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New dietary guidelines: 5 things nutrition experts want you to know – Rutland Herald

Posted: February 4, 2021 at 9:52 am

New federal dietary guidelines encourage Americans to focus more on eating healthy throughout life, to be flexible in their eating patterns and to cut down on empty calories.

The recommendations released every five years by the U.S. Department of Agriculture and the Department of Health and Human Services are designed to promote nutrition and prevent chronic disease.

The high prevalence of diabetes, cancer and heart disease could be reduced if people ate better, said Judith Wylie-Rosett, a professor of health promotion and nutrition research at the Albert Einstein College of Medicine in New York City. Chronic diseases are often related to obesity and poor nutritional habits.

Here are five important takeaways from nutrition experts:

The recommendations emphasize that healthy eating comes in many forms and can be adjusted to fit cultural traditions, personal tastes and different budgets.

Swapping out red meat, for example, doesnt mean people have to force down their least-favorite source of protein.

You can go with a plant-based diet or eat seafood, poultry and legumes rather than red meat, said Penny Kris-Etherton, a distinguished professor of nutrition at Pennsylvania State University in University Park.

The new focus on customization based on culture, budget and personal preference is a departure from the guidelines past one-size-fits-all approach to healthy eating.

For the first time, the guidelines say children under 2 should completely avoid foods and drinks with added sugars, such as cake, ice cream and fruit drinks.

But the guidance for added sugars otherwise remains unchanged, despite a report last summer from the dietary guidelines advisory committee that called for everyone ages 2 and older to cut consumption to 6% of daily calories, down from the currently recommended 10%.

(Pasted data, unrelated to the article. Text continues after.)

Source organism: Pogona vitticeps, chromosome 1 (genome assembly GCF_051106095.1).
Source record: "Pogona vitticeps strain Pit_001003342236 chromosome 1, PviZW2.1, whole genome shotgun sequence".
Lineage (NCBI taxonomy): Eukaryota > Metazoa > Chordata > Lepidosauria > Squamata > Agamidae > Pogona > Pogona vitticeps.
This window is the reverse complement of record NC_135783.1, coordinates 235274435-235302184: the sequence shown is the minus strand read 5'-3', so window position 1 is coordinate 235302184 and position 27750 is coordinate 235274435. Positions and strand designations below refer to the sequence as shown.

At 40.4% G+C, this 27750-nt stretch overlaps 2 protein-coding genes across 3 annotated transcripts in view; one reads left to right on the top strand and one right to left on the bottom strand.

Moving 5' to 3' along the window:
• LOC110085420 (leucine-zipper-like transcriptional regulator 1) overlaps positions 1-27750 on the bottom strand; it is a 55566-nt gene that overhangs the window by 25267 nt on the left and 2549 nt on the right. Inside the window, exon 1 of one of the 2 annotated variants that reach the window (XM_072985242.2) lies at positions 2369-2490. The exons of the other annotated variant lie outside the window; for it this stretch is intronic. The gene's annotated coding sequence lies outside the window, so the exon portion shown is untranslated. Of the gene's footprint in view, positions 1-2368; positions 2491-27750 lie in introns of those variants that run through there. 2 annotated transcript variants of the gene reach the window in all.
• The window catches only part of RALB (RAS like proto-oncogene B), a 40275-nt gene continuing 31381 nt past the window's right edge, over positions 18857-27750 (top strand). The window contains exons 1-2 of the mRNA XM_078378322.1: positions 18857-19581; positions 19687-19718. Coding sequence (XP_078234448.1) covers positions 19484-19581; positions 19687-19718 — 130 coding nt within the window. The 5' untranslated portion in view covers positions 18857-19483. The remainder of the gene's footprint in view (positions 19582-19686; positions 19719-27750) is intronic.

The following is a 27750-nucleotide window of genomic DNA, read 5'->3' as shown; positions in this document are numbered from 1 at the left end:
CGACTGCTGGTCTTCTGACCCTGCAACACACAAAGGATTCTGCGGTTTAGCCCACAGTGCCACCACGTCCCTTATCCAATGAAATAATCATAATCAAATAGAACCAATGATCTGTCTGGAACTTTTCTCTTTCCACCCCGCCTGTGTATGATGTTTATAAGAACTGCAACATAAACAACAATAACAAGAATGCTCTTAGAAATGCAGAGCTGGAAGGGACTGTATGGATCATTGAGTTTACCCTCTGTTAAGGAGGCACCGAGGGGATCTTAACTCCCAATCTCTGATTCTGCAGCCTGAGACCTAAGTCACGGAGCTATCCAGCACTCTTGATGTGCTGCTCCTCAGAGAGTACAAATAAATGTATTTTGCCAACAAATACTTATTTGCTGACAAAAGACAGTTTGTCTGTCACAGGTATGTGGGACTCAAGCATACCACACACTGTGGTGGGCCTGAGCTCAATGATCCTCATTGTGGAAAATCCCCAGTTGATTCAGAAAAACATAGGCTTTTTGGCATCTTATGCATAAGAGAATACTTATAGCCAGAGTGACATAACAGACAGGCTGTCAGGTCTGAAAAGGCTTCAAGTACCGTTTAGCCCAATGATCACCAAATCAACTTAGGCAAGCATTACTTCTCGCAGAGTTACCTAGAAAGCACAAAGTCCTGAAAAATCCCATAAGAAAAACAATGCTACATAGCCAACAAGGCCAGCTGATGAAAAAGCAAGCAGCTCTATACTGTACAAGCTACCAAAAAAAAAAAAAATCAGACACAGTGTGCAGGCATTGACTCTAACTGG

Similarly, the guidelines stuck with previous advice on alcohol no more than two drinks per day for men and one for women in adults who choose to drink.

Sugar is often added to a variety of foods where you might not expect it, including bottled spaghetti sauce, ketchup, breads and cereals. Its important to read nutrition labels and select foods accordingly, Kris-Etherton said.


The guidelines for the first time outline recommendations by life stage, from birth through older adulthood. For example, babies should exclusively have breast milk for the first six months of life. If breastfeeding isnt an option, babies should be fed an iron-fortified infant formula.

In addition, the guidelines recognize that people 60 and older have slightly different nutritional needs. For instance, vitamin B12 deficiencies are more common in older people, so older adults are urged to eat the recommended amount of protein, a common source of B12, as well as B12-fortified foods.

Foods are not eaten in isolation but in a wide array of combinations over time a dietary pattern.

The idea, Wylie-Rosett said, is to eat a variety of colorful fruits and vegetables rather than focusing on specific nutrients. For example, beta carotene is a plant pigment and antioxidant found in carrots and other vegetables.

There are over 600 carotenoids, but the only one we talk about is beta carotene, she said. Weve created our nutrient guides to avoid deficiencies, (but) what we need to do is focus on optimal health.

To that end, the guidelines recommend people vary their source of protein, fill half their plate with a mix of different fruits and vegetables, select low-fat dairy or soy alternatives, and avoid foods high in sugar, saturated fat and sodium.

The theme of the 164-page guideline is to make every bite count. That means avoiding high-calorie junk foods such as potato chips, cookies and calorie-laden (and nutrient-poor) fast foods in favor of healthier options, Kris-Etherton said.

Think whole grains, fruits and vegetables; vegetable oils instead of butter or coconut oil; and low-fat dairy and leaner proteins.

When you fill up on all the right foods, you dont want the other foods, because youre full and satisfied, Kris-Etherton said.

And the benefits multiply, she said. People will likely sleep better, be less stressed and have more energy to exercise.

It just goes on and on, she said. Good nutrition really helps with overall well-being.

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New dietary guidelines: 5 things nutrition experts want you to know - Rutland Herald

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